The federal courts have dealt the NLRB’s notice posting rule another setback. In a ruling Tuesday, the court of appeals in Washington, D.C., the same court that earlier this year held President Obama’s recess appointments to the NLRB unconstitutional, vacated the NLRB’s notice posting rule. The court concluded that the rule violated an employer’s right to freedom of speech.

For those readers who may have forgotten what the controversy is about, a brief refresher. In 2011, just before former Chairman Liebman’s (D) term was to expire, the NLRB approved, by a vote of 3-1, a rule that required employers covered by the NLRA to post a notice in the workplace advising employees of various rights. Never before in the history of the NLRB has such a notice been required, and no provision of the NLRA explicitly requires a notice posting. 


The final rule enforced the notice posting requirement using three different remedies. First, it declared that an employer’s failure to post the notice would be an unfair labor practice. Second, it provided that the failure to post the notice could be used as evidence of an employer’s anti-union motivation. Finally, it purported to suspend the running of the applicable statute of limitations for filing an unfair labor practice charge for the period of time during which the notice was not posted. 


District courts in Washington, D.C. and South Carolina came to differing conclusions on the validity of the rule.


The court of appeals, in a unanimous 3-0 decision (pdf), found the NLRB’s notice posting rule violated an employer’s right to freedom of speech. The NLRA contains a provision, known as Section 8(c), that guarantees the right to express and disseminate views, arguments and opinions about unions so long as such expression contains no threat of reprisal or force, or promise of any benefit.


Relying upon Supreme Court precedent interpreting the First Amendment, the court held that the first two remedies in the NLRB’s regulation violated Section 8(c). Although this section “precludes the [NLRB] from finding noncoercive speech to be an unfair labor practice, or evidence of an unfair labor practice, the [NLRB’s] rule does both.” The notice posting rule required the employer to speak on the issue of unions, and purported to control the content of that message, under the threat of an unfair labor practice charge, in contravention of the right to freedom of speech contained in the NLRA.


The court found that the third remedy for failing to post the notice was also invalid. Tolling of the statute of limitations was not permissible because the NLRB failed to demonstrate that Congress intended such an exception when it adopted the NLRA over 60 years ago. Because all three enforcement tools were invalid, and because the notice requirement could not be separated from these remedies, the entire notice requirement was struck down.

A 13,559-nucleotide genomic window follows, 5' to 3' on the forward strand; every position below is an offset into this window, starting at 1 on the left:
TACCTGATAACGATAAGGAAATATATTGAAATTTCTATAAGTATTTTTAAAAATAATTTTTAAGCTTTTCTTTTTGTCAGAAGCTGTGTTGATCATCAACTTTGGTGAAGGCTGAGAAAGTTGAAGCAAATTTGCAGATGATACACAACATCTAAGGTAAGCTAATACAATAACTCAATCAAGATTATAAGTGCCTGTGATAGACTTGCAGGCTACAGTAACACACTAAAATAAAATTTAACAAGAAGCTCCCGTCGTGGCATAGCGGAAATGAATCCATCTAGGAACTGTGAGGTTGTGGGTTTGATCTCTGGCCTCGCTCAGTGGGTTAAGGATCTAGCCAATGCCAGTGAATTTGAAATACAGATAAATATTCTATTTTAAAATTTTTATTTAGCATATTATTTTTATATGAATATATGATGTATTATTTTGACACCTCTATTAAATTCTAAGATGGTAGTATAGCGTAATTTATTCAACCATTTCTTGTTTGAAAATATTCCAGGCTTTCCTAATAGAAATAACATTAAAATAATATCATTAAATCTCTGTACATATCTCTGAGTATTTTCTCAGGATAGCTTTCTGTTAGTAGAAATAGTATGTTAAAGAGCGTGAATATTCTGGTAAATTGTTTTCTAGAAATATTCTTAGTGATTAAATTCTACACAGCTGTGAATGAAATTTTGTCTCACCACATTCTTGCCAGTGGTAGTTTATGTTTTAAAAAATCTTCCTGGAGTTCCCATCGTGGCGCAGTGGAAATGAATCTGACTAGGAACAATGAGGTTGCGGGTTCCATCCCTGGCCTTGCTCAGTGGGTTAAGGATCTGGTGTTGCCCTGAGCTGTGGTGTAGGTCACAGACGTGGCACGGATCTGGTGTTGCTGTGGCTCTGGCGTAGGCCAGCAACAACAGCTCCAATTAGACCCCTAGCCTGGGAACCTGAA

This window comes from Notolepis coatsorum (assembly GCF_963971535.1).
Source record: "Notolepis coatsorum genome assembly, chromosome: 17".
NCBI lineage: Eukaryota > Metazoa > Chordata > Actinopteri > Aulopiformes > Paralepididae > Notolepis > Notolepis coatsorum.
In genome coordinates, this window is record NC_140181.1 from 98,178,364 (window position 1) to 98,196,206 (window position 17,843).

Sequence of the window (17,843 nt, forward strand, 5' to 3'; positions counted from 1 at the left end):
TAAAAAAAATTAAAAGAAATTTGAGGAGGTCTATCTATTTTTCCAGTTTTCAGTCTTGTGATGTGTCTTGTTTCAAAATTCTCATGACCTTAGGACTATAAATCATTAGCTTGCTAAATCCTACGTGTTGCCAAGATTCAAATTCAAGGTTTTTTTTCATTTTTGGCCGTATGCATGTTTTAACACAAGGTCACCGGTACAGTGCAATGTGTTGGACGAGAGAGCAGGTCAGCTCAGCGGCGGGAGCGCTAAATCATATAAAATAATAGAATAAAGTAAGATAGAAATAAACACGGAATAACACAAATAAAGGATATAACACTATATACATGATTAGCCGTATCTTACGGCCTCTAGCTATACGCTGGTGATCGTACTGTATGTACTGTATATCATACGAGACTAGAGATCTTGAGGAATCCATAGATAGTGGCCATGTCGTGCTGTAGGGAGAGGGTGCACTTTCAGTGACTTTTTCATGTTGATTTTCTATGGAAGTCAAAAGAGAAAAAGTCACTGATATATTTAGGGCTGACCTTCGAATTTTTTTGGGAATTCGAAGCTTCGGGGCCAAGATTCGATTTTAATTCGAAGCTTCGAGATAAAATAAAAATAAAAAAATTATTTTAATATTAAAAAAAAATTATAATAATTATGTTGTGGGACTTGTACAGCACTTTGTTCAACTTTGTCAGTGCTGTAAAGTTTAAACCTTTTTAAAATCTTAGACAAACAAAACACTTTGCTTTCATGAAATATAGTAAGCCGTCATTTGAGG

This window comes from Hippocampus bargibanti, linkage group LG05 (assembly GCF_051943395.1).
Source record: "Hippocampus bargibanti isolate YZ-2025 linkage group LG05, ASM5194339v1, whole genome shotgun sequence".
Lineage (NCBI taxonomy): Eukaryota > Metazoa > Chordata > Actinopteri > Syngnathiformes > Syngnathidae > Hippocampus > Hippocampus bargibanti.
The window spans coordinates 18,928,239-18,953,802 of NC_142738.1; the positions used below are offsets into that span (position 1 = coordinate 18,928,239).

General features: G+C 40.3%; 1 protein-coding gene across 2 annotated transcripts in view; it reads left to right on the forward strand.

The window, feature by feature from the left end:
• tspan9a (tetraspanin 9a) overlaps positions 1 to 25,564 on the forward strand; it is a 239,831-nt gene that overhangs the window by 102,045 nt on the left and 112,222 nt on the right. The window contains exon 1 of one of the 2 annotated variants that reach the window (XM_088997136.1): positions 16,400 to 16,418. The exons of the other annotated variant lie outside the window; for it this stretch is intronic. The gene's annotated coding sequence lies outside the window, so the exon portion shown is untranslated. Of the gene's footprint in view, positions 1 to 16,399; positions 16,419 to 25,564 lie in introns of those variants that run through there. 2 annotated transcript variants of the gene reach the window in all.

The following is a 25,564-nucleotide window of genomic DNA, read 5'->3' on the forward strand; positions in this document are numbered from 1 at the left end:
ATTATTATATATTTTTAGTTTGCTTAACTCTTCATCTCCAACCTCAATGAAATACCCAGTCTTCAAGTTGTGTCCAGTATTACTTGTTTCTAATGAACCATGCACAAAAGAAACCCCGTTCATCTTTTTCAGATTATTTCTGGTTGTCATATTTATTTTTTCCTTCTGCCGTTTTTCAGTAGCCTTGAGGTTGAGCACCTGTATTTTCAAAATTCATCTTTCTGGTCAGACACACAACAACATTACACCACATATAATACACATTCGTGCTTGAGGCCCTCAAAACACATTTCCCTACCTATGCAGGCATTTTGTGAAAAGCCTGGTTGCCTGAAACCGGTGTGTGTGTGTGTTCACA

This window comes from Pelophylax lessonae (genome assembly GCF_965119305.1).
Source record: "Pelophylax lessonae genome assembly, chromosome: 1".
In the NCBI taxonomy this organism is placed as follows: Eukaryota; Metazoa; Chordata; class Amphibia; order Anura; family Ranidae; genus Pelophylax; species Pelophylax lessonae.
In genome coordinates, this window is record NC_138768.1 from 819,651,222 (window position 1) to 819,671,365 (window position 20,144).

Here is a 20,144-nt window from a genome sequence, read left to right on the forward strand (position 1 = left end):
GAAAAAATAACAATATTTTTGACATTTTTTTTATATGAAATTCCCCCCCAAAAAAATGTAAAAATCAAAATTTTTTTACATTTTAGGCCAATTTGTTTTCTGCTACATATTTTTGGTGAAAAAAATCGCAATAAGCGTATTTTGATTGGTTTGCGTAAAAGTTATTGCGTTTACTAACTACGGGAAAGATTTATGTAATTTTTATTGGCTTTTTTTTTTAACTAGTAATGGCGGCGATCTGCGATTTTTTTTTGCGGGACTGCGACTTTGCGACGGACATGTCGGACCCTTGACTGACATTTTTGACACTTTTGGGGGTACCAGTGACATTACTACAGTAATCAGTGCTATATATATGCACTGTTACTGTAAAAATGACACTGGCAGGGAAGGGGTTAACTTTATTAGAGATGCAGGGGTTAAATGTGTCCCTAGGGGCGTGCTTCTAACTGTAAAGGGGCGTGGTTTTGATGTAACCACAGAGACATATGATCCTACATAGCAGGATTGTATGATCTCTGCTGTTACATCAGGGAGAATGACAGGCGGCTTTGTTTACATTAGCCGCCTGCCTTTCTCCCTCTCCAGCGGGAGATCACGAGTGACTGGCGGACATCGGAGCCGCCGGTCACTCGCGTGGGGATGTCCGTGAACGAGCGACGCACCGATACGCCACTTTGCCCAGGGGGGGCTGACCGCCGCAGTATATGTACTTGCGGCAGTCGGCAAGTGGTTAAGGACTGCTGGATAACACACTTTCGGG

Two of the three judges on the court would have gone even further. In a concurring opinion, these judges explained that the rule was invalid because the NLRB had no statutory authority to issue it.


In an interesting side note, the court also held that the recess appointment of former Member Becker (D), which has since expired, was not permissible under Noel Canning. But, there were still three, Senate-confirmed appointees who voted on the final rule, a majority of those members voted in favor, and all three of them were serving under valid appointments at the time the final rule was filed. Thus, the regulation did not fail for lack of a valid quorum on the NLRB.


For the labor professional, three significant items should be noted:

  • Since the litigation surrounding the rule began, the NLRB has declined to enforce the rule pending conclusion of that litigation. Given the court’s holding that the rule was “vacated,” it would be quite surprising if this position changed. At the time of this post, however, the NLRB has not formally announced its reaction to the ruling.
  • No court has sustained all parts of the NLRB’s rule. The rule has either been invalidated in its entirety, as the Washington, D.C. court of appeals and the district court in South Carolina did, or some of the enforcement provisions have been invalidated, like the district court in Washington, D.C. did. Thus, the rule doesn’t have a good track record so far.
  • The decision in the South Carolina case is still on appeal to a different court of appeals. Assuming the NLRB continues to fight for its rule, this ruling should come later this year.  If that ruling comes out differently, the likelihood increases that the Supreme Court will ultimately decide this issue.